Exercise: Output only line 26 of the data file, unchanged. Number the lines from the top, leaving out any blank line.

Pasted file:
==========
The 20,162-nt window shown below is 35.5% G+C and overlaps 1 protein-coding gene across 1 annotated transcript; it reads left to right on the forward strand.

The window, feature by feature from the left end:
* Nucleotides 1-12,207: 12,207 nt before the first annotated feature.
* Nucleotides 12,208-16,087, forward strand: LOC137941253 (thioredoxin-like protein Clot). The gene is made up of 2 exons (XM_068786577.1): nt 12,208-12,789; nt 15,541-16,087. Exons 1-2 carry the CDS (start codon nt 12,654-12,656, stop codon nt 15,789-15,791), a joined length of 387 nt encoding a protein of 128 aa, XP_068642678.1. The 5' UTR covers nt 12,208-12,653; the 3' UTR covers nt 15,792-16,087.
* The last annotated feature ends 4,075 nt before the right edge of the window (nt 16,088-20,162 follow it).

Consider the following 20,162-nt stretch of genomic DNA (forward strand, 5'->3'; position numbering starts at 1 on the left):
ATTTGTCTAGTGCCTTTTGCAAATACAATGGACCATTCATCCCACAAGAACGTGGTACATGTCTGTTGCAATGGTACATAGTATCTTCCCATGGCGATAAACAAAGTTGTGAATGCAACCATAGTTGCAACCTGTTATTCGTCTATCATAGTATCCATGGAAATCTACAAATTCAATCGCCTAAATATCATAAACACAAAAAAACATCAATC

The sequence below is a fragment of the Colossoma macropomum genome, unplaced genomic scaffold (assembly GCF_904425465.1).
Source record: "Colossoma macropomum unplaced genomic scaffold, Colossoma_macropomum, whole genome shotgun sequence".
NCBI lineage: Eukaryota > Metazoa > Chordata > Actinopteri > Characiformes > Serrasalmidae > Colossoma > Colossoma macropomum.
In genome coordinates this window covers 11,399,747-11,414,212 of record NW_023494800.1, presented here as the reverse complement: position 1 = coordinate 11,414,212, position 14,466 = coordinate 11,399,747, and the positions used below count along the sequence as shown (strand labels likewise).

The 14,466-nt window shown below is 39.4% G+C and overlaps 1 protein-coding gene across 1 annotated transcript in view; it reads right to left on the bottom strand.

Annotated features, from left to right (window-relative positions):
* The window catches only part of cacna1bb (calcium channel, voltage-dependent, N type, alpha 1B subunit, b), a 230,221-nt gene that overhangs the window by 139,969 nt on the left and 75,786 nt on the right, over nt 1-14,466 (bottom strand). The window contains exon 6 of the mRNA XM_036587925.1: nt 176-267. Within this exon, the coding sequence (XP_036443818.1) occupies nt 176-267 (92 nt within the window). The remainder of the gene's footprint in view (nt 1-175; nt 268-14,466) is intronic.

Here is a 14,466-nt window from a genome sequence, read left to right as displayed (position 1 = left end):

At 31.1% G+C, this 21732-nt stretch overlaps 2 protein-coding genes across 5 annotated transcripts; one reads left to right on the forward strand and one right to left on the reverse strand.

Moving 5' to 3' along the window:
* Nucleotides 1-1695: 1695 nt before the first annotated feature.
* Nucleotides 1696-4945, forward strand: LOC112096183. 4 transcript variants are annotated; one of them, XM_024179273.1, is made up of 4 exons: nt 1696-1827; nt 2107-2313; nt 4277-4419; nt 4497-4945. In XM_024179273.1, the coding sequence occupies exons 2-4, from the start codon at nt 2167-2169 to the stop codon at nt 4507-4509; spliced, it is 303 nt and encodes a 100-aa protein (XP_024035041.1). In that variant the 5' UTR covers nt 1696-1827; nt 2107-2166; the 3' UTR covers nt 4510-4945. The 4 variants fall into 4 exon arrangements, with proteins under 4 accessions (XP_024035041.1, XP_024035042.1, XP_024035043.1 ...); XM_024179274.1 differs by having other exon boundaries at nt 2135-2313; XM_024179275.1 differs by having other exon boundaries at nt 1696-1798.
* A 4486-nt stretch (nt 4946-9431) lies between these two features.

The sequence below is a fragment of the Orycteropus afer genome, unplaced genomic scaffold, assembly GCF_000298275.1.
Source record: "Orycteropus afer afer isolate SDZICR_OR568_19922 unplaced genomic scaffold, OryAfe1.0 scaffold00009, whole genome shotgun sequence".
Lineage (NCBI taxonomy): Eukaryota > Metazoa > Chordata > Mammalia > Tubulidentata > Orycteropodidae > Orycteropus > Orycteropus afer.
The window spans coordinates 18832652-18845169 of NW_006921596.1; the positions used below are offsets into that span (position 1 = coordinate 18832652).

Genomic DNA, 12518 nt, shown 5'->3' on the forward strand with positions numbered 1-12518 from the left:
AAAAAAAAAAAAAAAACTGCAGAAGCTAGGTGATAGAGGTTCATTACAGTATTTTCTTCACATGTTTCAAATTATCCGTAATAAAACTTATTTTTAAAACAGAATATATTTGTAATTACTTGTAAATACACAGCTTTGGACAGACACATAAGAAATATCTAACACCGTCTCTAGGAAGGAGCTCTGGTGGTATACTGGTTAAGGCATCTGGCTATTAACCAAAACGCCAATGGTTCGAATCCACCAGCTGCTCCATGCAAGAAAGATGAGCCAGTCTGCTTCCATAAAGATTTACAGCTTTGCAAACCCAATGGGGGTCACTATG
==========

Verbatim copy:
AAAAAAAAAAAAAAAACTGCAGAAGCTAGGTGATAGAGGTTCATTACAGTATTTTCTTCACATGTTTCAAATTATCCGTAATAAAACTTATTTTTAAAACAGAATATATTTGTAATTACTTGTAAATACACAGCTTTGGACAGACACATAAGAAATATCTAACACCGTCTCTAGGAAGGAGCTCTGGTGGTATACTGGTTAAGGCATCTGGCTATTAACCAAAACGCCAATGGTTCGAATCCACCAGCTGCTCCATGCAAGAAAGATGAGCCAGTCTGCTTCCATAAAGATTTACAGCTTTGCAAACCCAATGGGGGTCACTATG